Last month, we posted a bit of a rumor: that Finland’s Supercell — likely the most lucrative iOS gaming company in the world — had raised about $100 million in funding in a round led by Index Ventures, Atomico Partners and Institutional Venture Partners.
Now we have confirmation today that the deal did happen, according to a flashy Forbes feature.
The tiny Helsinki-based company, which is about 100-people strong, did in fact raise $130 million on a $770 million valuation from Index, Atomico and IVP. Like we said, the round was secondary: all shareholders, including early investor Accel Partners, sold 16.7 percent of their holdings in the company to the newer investors. Index took $52.5 million of the round.
Not only that, Supercell shared some revenue figures, (and holy crap, are they bigger than I thought they would be). Last quarter, Supercell made $179 million and netted $104 million of that after expenses and Apple’s 30 percent cut. Last year, they grossed $100 million.
Today, they’re making $2.4 million a day — which is about double the rumor figures I had heard from numerous sources in the industry. They also have about 8.5 million daily active users, which is actually lower than comparable companies like King or Zynga.
So they monetize their existing players well.
Why share these numbers now? It’s likely because Finland has some unusual rules around financial disclosures for privately held companies. Even privately-backed companies have to share the the split of their equity holdings. Angry Birds-maker Rovio reported earnings a few weeks ago, saying they doubled revenue and made about $195 million last year.
Supercell’s CEO Ilkka Paananen said in the Forbes story that they took the funding to give early shareholders a payout, give a “thank you” to employees and avoid pressure to go public.
Finnish business magazine Talouselämä has more details on how the round was structured. Apparently, all shareholders, including employees, were given the choice to sell 16.7 percent of the holdings, and all did. It’s equitable of them, in the sense that it wasn’t just executives that got to take cash off the table.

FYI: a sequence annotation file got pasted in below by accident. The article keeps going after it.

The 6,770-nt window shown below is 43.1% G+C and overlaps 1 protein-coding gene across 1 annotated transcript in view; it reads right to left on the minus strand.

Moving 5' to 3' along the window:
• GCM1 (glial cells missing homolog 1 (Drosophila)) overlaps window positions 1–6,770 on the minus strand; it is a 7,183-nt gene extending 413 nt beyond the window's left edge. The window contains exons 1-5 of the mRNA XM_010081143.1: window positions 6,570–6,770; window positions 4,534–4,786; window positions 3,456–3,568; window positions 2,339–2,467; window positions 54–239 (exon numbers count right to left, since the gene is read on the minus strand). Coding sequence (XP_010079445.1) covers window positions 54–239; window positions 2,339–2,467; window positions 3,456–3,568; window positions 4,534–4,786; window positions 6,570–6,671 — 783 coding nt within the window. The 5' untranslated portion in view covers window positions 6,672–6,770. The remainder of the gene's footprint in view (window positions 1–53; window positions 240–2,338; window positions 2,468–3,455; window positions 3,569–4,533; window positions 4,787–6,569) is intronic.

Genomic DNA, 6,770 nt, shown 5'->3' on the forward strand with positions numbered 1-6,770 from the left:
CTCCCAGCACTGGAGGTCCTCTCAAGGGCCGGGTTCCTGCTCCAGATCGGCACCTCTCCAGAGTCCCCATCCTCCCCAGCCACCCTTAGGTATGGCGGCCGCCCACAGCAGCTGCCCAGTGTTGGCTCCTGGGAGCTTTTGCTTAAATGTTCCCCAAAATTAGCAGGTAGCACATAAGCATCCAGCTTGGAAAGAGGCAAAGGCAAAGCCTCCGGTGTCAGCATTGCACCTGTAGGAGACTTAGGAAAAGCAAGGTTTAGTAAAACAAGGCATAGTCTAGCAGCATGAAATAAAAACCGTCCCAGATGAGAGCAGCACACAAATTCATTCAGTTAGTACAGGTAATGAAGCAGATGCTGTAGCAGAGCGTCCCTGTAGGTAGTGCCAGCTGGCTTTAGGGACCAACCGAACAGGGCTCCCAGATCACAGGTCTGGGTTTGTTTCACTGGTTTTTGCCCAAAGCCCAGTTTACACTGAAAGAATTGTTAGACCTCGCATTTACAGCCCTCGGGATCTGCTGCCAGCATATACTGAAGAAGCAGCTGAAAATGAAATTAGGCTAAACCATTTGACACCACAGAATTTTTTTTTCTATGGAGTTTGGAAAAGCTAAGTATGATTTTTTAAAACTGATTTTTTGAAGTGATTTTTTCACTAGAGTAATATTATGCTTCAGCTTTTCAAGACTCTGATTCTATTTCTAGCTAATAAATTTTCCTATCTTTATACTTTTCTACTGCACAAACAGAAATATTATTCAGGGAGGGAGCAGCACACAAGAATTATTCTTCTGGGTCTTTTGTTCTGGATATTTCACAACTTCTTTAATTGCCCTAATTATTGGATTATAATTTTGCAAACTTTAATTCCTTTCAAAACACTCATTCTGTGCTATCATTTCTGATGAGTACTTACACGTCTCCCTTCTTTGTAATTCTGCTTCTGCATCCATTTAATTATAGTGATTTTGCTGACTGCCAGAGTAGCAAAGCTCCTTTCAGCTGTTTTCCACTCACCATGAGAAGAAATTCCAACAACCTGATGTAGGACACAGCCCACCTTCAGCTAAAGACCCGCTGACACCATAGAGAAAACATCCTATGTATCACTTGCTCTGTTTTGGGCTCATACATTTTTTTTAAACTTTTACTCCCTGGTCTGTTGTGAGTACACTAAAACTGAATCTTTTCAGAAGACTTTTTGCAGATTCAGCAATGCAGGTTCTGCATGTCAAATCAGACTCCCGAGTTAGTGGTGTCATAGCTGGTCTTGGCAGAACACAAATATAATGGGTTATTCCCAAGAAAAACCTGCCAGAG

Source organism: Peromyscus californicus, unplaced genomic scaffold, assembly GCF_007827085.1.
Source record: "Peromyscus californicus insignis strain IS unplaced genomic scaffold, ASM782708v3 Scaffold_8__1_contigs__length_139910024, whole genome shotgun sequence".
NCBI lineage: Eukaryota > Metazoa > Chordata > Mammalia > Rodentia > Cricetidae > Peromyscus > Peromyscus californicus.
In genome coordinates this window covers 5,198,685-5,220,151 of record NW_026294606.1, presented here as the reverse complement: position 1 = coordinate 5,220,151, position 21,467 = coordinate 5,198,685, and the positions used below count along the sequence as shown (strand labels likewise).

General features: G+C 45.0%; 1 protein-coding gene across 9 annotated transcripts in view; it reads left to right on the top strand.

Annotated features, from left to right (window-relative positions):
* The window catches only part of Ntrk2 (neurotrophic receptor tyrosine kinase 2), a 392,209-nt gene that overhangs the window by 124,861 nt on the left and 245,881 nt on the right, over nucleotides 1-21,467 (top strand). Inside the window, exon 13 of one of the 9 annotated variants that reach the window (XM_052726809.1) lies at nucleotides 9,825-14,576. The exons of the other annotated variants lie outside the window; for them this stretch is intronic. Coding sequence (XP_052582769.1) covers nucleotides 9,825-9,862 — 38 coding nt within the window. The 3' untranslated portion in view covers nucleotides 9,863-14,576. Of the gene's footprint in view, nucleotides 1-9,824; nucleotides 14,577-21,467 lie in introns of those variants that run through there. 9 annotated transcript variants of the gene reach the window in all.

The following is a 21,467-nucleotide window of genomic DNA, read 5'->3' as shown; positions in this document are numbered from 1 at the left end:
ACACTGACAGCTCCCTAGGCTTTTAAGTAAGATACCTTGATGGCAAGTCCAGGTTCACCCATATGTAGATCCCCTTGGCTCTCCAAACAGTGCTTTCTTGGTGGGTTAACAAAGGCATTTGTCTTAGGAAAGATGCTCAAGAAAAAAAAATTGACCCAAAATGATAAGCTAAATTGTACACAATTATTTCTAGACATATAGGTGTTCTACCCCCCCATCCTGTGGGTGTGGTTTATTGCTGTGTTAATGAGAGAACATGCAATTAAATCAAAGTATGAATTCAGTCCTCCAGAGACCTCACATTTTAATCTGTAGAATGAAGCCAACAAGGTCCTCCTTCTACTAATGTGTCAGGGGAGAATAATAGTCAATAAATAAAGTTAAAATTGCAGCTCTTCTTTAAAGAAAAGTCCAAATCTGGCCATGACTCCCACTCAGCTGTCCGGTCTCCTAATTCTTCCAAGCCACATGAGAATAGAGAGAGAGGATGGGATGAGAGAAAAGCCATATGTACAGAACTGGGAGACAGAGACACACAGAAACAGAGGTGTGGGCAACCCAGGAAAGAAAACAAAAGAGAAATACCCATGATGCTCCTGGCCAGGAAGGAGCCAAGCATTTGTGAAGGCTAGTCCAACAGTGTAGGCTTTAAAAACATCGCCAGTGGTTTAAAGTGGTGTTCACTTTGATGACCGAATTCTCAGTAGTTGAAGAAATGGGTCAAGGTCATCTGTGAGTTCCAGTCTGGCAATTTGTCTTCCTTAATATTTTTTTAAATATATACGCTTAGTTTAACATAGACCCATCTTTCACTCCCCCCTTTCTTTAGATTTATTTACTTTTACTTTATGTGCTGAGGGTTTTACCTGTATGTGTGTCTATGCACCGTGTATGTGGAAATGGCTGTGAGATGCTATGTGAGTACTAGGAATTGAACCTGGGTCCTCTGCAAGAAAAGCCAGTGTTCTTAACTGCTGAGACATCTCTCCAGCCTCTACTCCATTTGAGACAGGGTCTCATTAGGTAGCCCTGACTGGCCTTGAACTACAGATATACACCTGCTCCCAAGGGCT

Clearly, Supercell didn’t need the capital. But $770 million is a steep bar to clear and they’ll now have pressure to prove that they’re worth several times that.
As for Index, which is effectively betting that Supercell will become a multi-billion dollar gaming company, one of their partners, Neil Rimer, posted an explanation of the deal earlier today. They were enamored of Supercell’s culture:
The founders had witnessed the downfall of too many companies that had turned into bloated, bureaucratic behemoths with many design studios in multiple time zones requiring massive management overhead and crushing hierarchies and to coordinate.
As its name implies, Supercell is organized as a collection of small, independent teams called cells tasked with developing new games or building new deep features for existing games. Cells are given complete autonomy in terms of how they organize themselves, prioritize ideas, distribute work and determine what they ultimately produce. Describing himself as the “world’s least powerful CEO”, Ilkka encourages cells to exercise extreme independence and prides himself on having no creative control over them once they are constituted. The company as a whole is merely an aggregation of these cells; a Supercell.
With only 100 employees compared to 3000 at Zynga and almost 10,000 at EA, Supercell offers a radically new model for agile content development that has made it the highest grossing iOS game developer with only 2 game titles (versus EA’s 970).